And now we get to the real problem: when Cloudflare deploys a buggy version of their software, to the end user, that is to you, it appears as if the entire internet is down. You can’t get work done, nor can you do anything productive with that €3000 MacBook you’ve just bought. Surprisingly, this happens more often than not, especially in recent times.
In the future, if Cloudflare Zero Trust Gateway captures any significant market share (hopefully unlikely), they can suddenly start to make decisions that violate Net Neutrality.
If you’ve never watched John Oliver’s take on Net Neutrality, watch it here. ISPs have done such things in the past, and have managed to get away with it, albeit far fewer of those severely offending ISPs exist today (if somebody finds a valuable source for or against this, please post it in the comments). Of course, the giants still continue to live on.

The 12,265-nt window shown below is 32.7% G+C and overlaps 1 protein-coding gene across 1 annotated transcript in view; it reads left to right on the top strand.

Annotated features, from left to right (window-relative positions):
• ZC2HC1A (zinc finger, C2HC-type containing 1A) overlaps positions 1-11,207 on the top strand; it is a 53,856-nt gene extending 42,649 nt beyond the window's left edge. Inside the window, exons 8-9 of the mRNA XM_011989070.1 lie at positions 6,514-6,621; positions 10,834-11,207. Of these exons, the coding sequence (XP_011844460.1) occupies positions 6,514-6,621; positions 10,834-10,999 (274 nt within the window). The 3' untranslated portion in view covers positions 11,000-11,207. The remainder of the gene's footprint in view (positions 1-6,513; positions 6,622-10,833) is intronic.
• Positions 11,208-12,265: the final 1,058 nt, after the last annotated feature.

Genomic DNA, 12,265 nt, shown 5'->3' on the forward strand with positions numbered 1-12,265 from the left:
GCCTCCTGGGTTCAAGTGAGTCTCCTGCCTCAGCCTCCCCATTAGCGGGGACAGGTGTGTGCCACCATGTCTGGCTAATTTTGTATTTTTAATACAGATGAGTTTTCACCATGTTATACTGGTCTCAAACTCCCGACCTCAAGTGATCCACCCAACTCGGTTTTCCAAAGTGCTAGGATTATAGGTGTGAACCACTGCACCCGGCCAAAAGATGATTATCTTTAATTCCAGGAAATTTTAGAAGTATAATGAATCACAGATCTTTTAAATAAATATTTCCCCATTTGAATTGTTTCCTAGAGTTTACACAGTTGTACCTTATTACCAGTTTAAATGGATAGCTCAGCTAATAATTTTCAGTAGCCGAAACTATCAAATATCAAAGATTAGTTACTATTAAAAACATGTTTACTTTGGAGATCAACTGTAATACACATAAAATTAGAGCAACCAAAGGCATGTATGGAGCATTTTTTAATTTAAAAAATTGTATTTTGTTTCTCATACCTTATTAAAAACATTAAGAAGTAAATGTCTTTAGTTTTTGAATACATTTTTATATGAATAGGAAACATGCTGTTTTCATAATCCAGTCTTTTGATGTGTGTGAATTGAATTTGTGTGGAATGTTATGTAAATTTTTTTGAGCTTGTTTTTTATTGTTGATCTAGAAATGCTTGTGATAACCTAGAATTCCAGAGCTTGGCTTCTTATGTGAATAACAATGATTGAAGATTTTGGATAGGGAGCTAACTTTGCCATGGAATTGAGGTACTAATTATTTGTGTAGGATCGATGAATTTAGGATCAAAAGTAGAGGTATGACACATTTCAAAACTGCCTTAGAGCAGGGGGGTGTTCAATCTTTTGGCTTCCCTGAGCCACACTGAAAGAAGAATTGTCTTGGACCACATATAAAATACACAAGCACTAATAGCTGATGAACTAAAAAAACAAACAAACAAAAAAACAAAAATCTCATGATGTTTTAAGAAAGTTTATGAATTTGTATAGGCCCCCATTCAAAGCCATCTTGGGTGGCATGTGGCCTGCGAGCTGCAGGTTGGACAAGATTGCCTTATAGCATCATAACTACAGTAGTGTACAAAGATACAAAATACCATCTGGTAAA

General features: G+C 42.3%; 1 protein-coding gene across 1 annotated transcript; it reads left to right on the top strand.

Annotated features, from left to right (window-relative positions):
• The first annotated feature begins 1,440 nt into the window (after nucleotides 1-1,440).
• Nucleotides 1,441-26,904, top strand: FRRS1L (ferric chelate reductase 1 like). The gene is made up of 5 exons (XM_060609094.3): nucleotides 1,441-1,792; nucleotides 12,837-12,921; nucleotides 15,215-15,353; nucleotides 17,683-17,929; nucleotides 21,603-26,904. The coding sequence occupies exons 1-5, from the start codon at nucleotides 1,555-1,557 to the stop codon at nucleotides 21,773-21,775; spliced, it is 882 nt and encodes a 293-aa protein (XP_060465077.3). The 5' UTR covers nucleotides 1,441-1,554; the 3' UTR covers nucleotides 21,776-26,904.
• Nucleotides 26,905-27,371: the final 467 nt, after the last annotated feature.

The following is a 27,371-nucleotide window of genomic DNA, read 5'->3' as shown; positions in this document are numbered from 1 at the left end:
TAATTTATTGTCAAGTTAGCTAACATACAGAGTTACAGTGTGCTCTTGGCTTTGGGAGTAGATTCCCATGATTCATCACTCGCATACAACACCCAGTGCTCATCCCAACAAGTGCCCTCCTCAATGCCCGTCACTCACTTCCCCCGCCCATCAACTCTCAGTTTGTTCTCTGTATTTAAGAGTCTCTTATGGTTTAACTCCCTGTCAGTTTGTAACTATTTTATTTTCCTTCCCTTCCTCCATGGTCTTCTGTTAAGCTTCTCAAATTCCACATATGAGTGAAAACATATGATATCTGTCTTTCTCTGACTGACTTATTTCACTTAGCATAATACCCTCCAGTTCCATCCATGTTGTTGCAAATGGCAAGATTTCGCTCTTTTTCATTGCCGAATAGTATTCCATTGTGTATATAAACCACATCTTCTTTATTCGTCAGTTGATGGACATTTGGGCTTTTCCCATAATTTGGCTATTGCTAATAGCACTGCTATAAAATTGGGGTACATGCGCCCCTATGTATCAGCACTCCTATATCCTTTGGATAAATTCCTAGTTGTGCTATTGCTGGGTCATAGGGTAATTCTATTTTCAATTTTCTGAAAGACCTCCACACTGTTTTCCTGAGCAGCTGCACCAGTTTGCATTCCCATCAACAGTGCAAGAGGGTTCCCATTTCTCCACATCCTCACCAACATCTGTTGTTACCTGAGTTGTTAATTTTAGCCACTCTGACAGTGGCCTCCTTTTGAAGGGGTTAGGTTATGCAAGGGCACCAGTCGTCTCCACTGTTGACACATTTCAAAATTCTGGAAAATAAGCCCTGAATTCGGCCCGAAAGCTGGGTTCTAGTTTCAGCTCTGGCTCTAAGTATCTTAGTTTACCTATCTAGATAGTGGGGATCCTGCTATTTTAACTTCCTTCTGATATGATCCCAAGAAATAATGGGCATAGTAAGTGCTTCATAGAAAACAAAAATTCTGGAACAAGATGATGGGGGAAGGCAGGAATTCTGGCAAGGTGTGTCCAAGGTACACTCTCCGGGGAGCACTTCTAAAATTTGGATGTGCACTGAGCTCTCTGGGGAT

In order to preserve Net Neutrality, the openness of the internet, no single company should own a significant chunk of the internet traffic. If your company is pushing for Cloudflare Zero Trust Gateway, push your IT administrator to read this post, and help point them in the right direction.
When we moved to Cloudflare WARP at CleverTap, everything worked as expected, except for the AWS CLI:
SSL validation failed for https://ec2.eu-west-1.amazonaws.com/ [SSL: CERTIFICATE_VERIFY_FAILED] certificate verify failed: unable to get local issuer certificate (_ssl.c:1125)
The problem with Cloudflare WARP is that it’s the equivalent of Charle’s Proxy – presenting its own certificate for everything. While this works for almost everything, it doesn’t work for tools that use a well known and publicly trusted CA bundle.